"Sturgis Web Services offers a much better website than our current consultant, Pritchard & Abbott, for the same amount of money," Millican told the court. The agreement was approved.
Also approved was the collection of a $60 permit fee for licensed beer and wine retailers. There are currently 31 active permits in the county, according to Millican, which must be renewed every two years.
Millican also presented the following high bids on four properties that have been "struck off" the tax rolls:
• $4,200 for 12.45 acres off of FM 2180 near Lovelady,
• $601 for 2.00 acres off of CR 4195 near Lovelady,
• $400 for 0.47 acres between Oak and Hackett streets in Crockett and
• $200 for 0.12 acres between Oak and Hackett streets in Crockett.
These properties have judgments against them for unpaid taxes and are currently not generating taxes, Millican reported. All four bids were approved unanimously.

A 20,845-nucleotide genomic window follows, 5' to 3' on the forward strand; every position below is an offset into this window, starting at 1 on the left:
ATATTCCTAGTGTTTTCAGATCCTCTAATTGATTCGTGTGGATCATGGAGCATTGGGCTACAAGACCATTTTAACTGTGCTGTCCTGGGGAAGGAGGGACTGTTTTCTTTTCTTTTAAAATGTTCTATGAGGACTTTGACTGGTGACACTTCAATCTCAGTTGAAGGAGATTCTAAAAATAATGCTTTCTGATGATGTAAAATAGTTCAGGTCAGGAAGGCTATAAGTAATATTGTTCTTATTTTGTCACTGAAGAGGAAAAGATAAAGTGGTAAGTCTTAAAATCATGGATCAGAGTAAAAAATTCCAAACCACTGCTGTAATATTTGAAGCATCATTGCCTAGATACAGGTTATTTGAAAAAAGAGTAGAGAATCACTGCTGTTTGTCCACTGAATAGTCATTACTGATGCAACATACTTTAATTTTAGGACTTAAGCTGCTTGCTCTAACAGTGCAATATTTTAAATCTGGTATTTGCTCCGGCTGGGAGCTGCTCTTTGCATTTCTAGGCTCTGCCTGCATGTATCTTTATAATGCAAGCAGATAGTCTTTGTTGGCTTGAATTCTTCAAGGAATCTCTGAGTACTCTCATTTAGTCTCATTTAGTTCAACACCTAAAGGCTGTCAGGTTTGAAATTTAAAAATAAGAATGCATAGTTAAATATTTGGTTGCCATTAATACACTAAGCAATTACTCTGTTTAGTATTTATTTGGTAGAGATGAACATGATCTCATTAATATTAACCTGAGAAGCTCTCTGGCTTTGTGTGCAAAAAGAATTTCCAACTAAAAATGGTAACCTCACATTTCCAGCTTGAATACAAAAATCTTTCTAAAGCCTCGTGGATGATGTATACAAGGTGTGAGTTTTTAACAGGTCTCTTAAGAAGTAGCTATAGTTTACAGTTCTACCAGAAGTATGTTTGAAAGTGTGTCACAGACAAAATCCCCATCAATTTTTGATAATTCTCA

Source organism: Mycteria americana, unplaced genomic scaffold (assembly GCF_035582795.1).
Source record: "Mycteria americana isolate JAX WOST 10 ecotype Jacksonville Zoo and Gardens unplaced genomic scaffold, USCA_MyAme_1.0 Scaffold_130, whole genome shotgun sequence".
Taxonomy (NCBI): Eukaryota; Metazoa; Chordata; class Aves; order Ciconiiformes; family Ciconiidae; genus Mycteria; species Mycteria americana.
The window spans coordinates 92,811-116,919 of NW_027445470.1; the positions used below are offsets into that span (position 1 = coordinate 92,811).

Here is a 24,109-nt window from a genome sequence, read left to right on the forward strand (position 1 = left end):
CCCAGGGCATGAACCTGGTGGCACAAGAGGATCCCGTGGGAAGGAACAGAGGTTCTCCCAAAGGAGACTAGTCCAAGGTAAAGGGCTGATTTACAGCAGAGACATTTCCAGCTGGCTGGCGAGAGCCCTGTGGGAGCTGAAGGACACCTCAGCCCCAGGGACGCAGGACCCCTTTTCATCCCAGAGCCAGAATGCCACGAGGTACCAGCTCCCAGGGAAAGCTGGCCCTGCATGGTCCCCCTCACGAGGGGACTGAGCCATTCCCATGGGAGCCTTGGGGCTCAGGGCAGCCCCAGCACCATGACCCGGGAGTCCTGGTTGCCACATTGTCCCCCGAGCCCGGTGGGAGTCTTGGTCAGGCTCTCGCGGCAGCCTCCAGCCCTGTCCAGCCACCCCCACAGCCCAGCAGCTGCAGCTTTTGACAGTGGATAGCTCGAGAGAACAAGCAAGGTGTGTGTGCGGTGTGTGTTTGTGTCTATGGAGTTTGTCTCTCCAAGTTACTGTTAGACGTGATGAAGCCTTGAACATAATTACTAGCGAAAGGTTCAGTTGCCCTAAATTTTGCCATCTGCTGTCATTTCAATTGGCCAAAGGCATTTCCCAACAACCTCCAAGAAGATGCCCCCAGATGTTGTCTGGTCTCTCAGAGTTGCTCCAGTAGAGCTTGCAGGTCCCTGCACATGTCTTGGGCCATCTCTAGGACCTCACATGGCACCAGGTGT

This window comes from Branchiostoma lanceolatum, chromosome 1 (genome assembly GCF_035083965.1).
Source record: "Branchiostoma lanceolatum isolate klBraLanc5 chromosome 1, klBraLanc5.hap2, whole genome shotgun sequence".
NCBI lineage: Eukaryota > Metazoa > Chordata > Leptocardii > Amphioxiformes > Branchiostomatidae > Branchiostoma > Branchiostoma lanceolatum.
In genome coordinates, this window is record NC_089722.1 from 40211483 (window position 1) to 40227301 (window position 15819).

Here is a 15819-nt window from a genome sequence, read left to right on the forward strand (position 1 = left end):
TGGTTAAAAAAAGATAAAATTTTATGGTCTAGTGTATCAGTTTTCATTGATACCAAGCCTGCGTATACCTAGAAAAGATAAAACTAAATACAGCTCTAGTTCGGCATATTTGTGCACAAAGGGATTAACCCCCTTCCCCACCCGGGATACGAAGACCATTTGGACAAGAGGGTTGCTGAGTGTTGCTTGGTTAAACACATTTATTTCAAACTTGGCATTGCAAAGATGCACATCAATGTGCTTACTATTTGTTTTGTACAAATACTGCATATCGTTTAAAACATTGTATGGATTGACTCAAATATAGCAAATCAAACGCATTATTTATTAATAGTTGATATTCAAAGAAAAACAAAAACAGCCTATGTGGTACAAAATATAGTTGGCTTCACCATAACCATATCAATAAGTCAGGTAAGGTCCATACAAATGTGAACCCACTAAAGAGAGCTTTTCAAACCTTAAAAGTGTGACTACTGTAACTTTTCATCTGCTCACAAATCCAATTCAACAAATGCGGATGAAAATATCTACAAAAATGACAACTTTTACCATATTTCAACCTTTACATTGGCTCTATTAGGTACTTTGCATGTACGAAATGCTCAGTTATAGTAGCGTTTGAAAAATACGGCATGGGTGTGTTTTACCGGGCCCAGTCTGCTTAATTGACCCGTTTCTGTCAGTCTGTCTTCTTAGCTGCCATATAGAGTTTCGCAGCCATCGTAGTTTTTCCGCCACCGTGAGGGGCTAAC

Additional comments were held on safety issues at the Lock and Dam, which had been tabled at the last commissioners court meeting.
Game Warden Zak Benge again asked the court to consider restricting access to the middle wall, west wall and chute area of the Lock and Dam.
"We are all for safety," stated Leon County Judge Byron Ryder, "But there is a strong sentiment from the Leon County Commissioners Court to not eliminate access to the Lock and Dam."
"We are working with Texas Park and Wildlife Attorneys to determine who actually owns the structure," added County Attorney Daphne Session. The issue was tabled again.
Other actions taken were:
• Approved the acceptance of a grant from the Office of the Attorney General for the Victim Assistance Coordinator position within the County Attorney's office and
• Approved an application with the Texas Department of Agriculture for the "Texans Feeding Texans" Home Delivered Meal Program Grant.
Immediately prior to the regular meeting, a public hearing was held on the proposed 2014 ad valorem tax rate of 46.5 cents proposed at the Aug. 12 commissioners court meeting. This rate remains unchanged from last year according to Ford. No public comments were made.